POSTED: Thursday, November 8, 2012 - 7:13pm
UPDATED: Friday, November 9, 2012 - 2:09pm
Tyler, TX — This from today's New York Post.
Looks as if FEMA is just a fair-weather friend. A snow storm hits the New York City area and FEMA puts out a sign which says "closed because of weather."
Does this sound like a government-run operation or what?
The New Jersey Star-Ledger reports this:
Panic has turned to anger. Homeowners looking to the Federal Emergency Management Agency for assistance to rebuild their homes are learning they won't get the immediate aid they expected. And maybe no aid at all.
"It's a nightmare," said Brick resident Justine Davis. "We have no idea what to do at this point."
"I'm livid. The entire contents of my home is on the front lawn, but we do not qualify," Highlands resident Kathy Self asked. "This is the way we start out? This is the bureaucracy?"
While the federal agency has approved $210 million in financial assistance - mostly in vouchers for hotel rooms - aid for rebuilding homes damaged or destroyed last week isn't flowing as smoothly.
FEMA won't award grants for damage to second homes. I saw why not? You paid your premium!
It won't duplicate benefits paid by private insurance, so homeowners must settle claims before FEMA will evaluate.
That's according to the head to FEMA, Craig Fugate.
Storm victim, Kathy Self told the paper none of this was explained.
After registering with FEMA, an agent came to her house, assessed the damage, and gave her a claim number to check on the next day. She called the FEMA hotline as directed and heard this brief statement: "You do not qualify."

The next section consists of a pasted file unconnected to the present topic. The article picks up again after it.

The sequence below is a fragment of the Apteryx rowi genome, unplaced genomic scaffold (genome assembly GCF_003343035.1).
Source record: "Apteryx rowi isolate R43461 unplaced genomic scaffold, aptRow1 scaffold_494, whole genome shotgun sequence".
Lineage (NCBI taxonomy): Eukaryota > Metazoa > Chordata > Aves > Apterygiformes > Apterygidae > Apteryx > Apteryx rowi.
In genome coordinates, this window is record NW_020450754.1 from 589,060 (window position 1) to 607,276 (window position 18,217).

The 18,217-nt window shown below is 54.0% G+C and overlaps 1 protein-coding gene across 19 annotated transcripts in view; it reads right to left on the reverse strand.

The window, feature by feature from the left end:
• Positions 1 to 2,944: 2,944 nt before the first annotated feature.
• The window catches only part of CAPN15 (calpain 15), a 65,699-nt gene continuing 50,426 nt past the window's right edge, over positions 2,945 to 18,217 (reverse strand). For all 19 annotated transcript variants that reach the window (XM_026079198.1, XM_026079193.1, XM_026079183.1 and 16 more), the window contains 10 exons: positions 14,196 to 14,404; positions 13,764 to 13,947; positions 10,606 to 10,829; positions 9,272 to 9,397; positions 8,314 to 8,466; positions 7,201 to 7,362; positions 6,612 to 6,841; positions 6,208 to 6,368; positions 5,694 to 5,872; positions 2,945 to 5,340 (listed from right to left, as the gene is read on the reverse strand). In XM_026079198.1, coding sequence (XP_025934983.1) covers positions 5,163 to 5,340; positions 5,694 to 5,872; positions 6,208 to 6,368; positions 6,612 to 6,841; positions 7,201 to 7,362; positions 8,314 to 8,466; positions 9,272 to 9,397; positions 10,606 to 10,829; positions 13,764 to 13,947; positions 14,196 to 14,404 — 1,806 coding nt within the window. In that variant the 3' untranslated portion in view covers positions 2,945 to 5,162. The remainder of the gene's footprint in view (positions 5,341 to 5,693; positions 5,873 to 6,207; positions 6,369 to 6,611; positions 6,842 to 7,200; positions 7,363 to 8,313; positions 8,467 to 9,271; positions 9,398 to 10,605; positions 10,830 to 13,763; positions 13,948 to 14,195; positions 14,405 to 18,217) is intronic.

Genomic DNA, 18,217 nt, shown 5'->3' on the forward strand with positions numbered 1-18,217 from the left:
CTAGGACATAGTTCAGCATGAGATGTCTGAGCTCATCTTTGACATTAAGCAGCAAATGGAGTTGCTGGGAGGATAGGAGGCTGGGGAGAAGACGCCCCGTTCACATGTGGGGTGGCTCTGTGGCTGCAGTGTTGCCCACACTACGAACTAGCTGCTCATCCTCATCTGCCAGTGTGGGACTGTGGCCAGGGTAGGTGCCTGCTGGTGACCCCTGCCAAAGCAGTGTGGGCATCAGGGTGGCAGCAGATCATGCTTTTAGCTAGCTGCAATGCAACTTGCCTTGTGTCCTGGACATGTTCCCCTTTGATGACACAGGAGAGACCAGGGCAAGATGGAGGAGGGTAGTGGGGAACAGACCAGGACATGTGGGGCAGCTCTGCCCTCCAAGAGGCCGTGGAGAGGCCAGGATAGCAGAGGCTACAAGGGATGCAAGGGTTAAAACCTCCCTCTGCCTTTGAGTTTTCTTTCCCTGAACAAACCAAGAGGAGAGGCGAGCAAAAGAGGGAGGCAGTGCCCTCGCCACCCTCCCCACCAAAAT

FEMA public information officer Alberto Pillot explained the message she heard applies only to the initial grant program.
"Nobody gets denied," Pillot said. "They are waiting for that insurance claim to come in, that information has to be processed."
Self wonders why the FEMA agent didn't just say that.
"Why didn't (FEMA) say pending?," she said. "Why would be totally denied? I'm ready to cry."
Others question the agency's decision about secondary residences.
"I don't why that should matter. We pay into just like anybody else does," Ken Fisko said. "It's government funded, and we all know we fund the government."
Pillot said most of the confusion about FEMA coverage and assistance results from a misunderstanding of FEMA's mission.
"FEMA is just temporary assistance," he said. "The disaster loans are meant to get you back where you were."
You think this is confusing?
Just wait until you go to the medical exchange to get your knee replaced.
That's my point of view, what's yours?